One limitation of the device of the '314 patent arises from local distortion of the liquid crystals due to molecular anchoring affects at the surface of microsphere 50. Another limitation is that dyes must be added to liquid crystals 52 in order to attenuate intensity of object beam 62. Modulation of liquid crystal layer 52 changes the orientation of the dye molecules, which changes their attenuation. The saturation limit of this dye mixture also limits how thin liquid crystal cell 48 can be manufactured, and this limits the speed at which the phase relationship between reference beam 60 and object beam 62 can be modulated, limiting its use in fast changing dynamic systems. The complex diffractive structure created by microsphere 50 embedded in liquid crystals is likely to cause distortion in reference beam 60, limiting how close to a perfect spherical wavefront it can produce.
Polarization techniques have been used to optically distinguish between the object and reference beams. In U.S. Pat. No. 5,933,236, Sommargren uses a half wave retardation plate to produce two orthogonally polarized beams which are then split by a polarization beam splitter so the horizontal polarization is transmitted while the vertical polarization is reflected so the two beams travel along the two arms of a two-beam interferometer.
The North-Morris paper discusses the use of polarization in conjunction with a quarter wave plate with scattering features in order to form phase-shifted interferograms in a common-path interferometer, as shown in
In another interferometer, U.S. Pat. No. 6,304,330 B1, a plurality of phase-shifted interferograms are generated simultaneously. This is accomplished with the use of a holographic optical element (HOE), used to divide an incident wavefront into four discrete sub-wavefronts. A method is provided for introducing a phase shift between orthogonally polarized reference and object wavefronts that is uniform across each sub-wavefront and not sensitive to the positioning of the HOE. The interferometer described uses two separate paths in order to generate a reference wave, dissimilar to the object wave, and introduce a polarization difference between the two waves. This interferometer has the disadvantage of requiring two paths in order to generate the necessary object and reference waves with orthogonal polarizations. By relying on two independent optical paths, further disadvantages are introduced such as the requirement of strict environmental controls, a source with a long coherence length, and a high-quality reference surface.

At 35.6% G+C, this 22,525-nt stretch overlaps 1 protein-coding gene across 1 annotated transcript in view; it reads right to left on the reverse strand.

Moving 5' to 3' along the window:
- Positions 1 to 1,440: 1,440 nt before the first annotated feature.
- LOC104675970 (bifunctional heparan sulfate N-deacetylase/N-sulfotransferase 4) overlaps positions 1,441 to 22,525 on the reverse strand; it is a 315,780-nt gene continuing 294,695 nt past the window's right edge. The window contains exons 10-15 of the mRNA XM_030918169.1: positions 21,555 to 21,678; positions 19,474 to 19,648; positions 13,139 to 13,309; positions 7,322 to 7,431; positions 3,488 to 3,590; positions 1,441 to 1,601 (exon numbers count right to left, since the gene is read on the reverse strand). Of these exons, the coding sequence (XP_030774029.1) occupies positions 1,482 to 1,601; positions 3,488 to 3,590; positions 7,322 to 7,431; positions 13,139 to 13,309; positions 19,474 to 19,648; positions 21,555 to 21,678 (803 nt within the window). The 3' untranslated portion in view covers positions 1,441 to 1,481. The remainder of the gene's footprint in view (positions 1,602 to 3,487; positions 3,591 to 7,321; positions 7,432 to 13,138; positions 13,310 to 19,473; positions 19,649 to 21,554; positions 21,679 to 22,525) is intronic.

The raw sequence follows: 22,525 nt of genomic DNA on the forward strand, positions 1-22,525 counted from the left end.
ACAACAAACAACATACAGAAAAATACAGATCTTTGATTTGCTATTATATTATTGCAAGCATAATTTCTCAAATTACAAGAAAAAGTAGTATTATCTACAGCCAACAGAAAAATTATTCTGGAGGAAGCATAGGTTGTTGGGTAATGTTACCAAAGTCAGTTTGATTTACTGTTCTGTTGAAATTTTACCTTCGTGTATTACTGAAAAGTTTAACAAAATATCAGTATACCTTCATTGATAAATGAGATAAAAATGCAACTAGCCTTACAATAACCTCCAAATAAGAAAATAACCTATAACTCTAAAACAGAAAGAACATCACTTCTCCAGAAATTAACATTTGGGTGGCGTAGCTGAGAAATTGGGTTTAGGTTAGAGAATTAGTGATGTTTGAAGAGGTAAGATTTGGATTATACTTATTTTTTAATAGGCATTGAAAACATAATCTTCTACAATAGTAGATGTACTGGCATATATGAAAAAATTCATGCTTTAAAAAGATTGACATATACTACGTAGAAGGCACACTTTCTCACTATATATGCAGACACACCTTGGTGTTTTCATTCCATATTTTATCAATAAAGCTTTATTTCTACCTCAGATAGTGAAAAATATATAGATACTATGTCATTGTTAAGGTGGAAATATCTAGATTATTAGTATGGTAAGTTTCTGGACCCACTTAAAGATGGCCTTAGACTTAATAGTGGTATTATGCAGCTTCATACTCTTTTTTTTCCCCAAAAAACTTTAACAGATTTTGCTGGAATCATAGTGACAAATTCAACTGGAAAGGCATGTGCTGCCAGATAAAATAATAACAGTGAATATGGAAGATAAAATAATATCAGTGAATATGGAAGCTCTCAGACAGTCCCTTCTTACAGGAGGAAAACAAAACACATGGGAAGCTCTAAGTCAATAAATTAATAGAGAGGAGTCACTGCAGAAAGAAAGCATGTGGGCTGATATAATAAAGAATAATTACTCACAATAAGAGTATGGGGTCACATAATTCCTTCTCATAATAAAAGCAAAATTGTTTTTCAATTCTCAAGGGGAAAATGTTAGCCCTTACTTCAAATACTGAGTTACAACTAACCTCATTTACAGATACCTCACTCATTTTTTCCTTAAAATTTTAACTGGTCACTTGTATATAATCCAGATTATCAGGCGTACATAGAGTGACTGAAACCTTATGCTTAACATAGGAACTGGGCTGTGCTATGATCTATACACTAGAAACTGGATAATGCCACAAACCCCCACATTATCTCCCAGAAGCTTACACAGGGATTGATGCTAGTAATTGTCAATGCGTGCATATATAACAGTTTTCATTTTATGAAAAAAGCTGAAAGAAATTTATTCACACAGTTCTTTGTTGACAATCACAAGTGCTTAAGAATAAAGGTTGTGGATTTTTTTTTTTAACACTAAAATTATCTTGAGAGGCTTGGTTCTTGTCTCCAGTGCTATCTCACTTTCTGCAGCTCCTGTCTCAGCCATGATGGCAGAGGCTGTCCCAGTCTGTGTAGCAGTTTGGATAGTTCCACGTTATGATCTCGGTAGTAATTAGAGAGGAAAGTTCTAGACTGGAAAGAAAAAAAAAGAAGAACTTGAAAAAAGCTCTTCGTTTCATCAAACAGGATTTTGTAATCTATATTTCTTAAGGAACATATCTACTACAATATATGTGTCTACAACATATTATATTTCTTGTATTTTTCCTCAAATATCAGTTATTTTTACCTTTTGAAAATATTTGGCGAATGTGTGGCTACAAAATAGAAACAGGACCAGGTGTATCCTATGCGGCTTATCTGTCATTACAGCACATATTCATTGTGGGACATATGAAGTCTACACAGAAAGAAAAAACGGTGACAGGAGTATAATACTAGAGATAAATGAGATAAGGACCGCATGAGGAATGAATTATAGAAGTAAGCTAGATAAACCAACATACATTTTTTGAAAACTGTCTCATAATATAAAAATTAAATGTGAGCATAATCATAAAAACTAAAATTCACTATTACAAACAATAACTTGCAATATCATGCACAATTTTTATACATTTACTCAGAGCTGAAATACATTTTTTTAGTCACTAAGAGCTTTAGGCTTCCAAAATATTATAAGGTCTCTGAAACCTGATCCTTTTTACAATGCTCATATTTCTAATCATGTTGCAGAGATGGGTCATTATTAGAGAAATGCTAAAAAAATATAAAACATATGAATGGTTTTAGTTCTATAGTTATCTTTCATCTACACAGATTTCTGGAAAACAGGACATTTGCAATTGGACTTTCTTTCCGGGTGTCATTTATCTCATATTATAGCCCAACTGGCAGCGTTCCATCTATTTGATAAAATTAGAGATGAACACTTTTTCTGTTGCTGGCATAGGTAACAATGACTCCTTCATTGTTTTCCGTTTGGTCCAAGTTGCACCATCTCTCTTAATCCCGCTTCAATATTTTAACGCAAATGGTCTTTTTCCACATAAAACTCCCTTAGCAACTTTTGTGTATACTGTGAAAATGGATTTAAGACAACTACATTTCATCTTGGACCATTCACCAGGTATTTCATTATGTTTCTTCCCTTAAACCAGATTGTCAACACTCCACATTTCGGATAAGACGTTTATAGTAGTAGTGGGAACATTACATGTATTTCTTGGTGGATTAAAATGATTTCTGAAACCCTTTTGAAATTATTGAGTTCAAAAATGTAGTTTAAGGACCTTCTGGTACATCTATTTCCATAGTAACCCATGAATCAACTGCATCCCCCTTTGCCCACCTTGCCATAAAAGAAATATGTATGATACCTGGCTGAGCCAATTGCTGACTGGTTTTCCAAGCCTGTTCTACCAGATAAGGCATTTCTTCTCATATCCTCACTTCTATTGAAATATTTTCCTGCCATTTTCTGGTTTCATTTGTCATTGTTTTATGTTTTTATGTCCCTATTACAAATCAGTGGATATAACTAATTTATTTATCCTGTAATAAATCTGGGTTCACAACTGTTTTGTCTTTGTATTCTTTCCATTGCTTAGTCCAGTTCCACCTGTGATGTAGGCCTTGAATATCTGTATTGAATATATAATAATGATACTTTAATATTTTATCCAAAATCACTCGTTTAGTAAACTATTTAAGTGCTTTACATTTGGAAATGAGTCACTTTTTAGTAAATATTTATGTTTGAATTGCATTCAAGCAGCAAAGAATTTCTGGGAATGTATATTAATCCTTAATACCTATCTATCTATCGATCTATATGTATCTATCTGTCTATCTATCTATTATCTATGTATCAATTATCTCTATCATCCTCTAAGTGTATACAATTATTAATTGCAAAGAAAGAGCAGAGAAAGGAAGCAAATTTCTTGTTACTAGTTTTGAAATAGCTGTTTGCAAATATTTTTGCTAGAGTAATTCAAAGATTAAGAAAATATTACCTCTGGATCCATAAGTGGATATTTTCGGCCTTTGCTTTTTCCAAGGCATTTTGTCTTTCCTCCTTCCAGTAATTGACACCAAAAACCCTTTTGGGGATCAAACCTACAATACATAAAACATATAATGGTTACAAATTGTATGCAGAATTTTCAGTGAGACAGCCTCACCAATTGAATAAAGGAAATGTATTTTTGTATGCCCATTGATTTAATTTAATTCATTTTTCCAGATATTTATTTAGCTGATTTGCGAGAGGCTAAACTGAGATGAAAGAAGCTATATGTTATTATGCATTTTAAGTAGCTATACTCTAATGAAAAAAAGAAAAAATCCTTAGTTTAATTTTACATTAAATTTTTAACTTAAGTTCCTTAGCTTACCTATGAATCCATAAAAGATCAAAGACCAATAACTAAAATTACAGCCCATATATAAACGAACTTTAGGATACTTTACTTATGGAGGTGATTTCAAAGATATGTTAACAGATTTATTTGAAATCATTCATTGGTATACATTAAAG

As noted above, current common-path, phase-shifting interferometers each suffer from deficiencies that limit their use and functionality. Thus, a better system for phase-shifting, common-path interferometers is needed that is diverse in application, can provide nearly perfect reference beams, and can provide interferograms with unity contrast.
One aspect of the present invention is accomplished by an optical component for analyzing incident light. The optical component includes an element having a single first region and a second region. The single first region is for diffracting light that is incident thereon. The second region is adjacent the first region. The first and said second regions are designed so that the polarization state of light emerging from the second region is different from the polarization state of light emerging from the first region.
Another aspect the invention is an optical component for use with electromagnetic radiation of a particular range of wavelengths for use in creating an intended optical function. The optical component includes a half wave plate having a diffractive element for providing the intended optical function for the particular range of wavelengths.
Another aspect the invention is an optical component that includes a birefringent plate that has a single diffractive element and a region of the birefringent plate that is adjacent the single diffractive element. The single diffractive element and the region adjacent the single diffractive element are designed so that light emerging from the single diffractive element is polarized orthogonally to light emerging from the region adjacent the single diffractive element.
Another aspect of the invention is an optical component that includes a single diffractive element in combination with a beam splitting element to generate a plurality of interfering beams.
The foregoing and other aspects and advantages of the invention will be apparent from the following detailed description of the invention, as illustrated in the accompanying drawings, in which: